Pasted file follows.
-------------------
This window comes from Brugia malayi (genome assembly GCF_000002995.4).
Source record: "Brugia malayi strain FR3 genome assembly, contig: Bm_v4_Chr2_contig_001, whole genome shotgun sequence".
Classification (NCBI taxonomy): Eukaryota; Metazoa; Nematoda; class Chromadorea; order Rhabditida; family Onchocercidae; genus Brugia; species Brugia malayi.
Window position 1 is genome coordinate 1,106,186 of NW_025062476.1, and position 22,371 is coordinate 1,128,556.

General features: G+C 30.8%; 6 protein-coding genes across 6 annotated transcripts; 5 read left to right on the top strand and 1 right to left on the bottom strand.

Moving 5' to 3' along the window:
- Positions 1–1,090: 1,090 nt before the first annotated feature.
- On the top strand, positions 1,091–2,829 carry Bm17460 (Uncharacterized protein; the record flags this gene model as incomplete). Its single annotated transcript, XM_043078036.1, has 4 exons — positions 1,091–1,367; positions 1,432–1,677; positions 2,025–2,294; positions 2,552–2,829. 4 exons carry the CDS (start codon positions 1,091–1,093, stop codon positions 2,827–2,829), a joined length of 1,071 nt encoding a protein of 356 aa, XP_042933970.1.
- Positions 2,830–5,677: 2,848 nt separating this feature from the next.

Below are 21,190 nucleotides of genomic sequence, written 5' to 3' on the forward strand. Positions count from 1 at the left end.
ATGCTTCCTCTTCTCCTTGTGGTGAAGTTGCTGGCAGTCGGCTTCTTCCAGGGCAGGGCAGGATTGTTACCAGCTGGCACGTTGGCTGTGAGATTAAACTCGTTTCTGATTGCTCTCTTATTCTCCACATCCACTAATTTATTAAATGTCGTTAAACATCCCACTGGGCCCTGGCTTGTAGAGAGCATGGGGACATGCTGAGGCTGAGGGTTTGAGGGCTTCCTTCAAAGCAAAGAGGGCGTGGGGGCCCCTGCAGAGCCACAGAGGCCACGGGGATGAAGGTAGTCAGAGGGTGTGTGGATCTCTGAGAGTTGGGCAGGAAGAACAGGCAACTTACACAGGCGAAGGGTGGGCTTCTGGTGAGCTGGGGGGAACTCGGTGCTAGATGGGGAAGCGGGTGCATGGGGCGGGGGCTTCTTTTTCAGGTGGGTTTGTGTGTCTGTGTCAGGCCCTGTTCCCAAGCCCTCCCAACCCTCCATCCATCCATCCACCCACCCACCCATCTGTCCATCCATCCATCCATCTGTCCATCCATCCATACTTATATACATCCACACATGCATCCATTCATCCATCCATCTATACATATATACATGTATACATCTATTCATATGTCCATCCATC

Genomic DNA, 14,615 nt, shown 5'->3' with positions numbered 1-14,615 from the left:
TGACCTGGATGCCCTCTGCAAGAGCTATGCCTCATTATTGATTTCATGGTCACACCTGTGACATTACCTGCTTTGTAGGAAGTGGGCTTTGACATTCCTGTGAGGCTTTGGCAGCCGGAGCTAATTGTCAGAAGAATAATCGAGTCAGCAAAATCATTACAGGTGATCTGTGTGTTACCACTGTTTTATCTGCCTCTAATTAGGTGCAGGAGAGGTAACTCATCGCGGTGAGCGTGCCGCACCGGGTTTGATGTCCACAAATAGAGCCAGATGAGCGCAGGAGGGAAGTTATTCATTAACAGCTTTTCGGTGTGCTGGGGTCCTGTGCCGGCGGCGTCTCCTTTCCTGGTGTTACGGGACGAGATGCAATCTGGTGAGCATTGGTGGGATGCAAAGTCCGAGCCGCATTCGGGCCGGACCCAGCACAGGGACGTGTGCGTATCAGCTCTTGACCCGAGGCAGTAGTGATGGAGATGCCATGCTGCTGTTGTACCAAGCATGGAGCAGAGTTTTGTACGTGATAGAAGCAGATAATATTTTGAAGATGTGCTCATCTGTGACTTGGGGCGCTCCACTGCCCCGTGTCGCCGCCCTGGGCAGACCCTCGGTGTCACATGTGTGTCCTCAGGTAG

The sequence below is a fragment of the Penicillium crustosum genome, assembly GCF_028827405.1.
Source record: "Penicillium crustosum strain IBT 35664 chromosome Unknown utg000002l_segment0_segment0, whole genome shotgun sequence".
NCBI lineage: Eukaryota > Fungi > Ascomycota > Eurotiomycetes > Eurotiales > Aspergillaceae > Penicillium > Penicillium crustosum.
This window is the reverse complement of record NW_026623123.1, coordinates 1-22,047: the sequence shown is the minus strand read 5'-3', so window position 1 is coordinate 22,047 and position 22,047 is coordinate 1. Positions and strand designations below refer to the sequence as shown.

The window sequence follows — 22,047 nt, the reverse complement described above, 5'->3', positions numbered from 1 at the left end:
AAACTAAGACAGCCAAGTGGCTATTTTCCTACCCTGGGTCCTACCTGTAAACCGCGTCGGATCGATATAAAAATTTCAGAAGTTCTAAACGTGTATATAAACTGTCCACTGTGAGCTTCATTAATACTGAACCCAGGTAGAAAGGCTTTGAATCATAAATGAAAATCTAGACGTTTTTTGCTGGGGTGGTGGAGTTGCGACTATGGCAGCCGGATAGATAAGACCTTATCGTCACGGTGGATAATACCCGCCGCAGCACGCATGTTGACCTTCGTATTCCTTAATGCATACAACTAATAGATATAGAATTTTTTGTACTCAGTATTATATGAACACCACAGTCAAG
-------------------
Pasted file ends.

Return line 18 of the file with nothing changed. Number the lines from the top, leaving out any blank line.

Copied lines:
The window sequence follows — 22,047 nt, the reverse complement described above, 5'->3', positions numbered from 1 at the left end: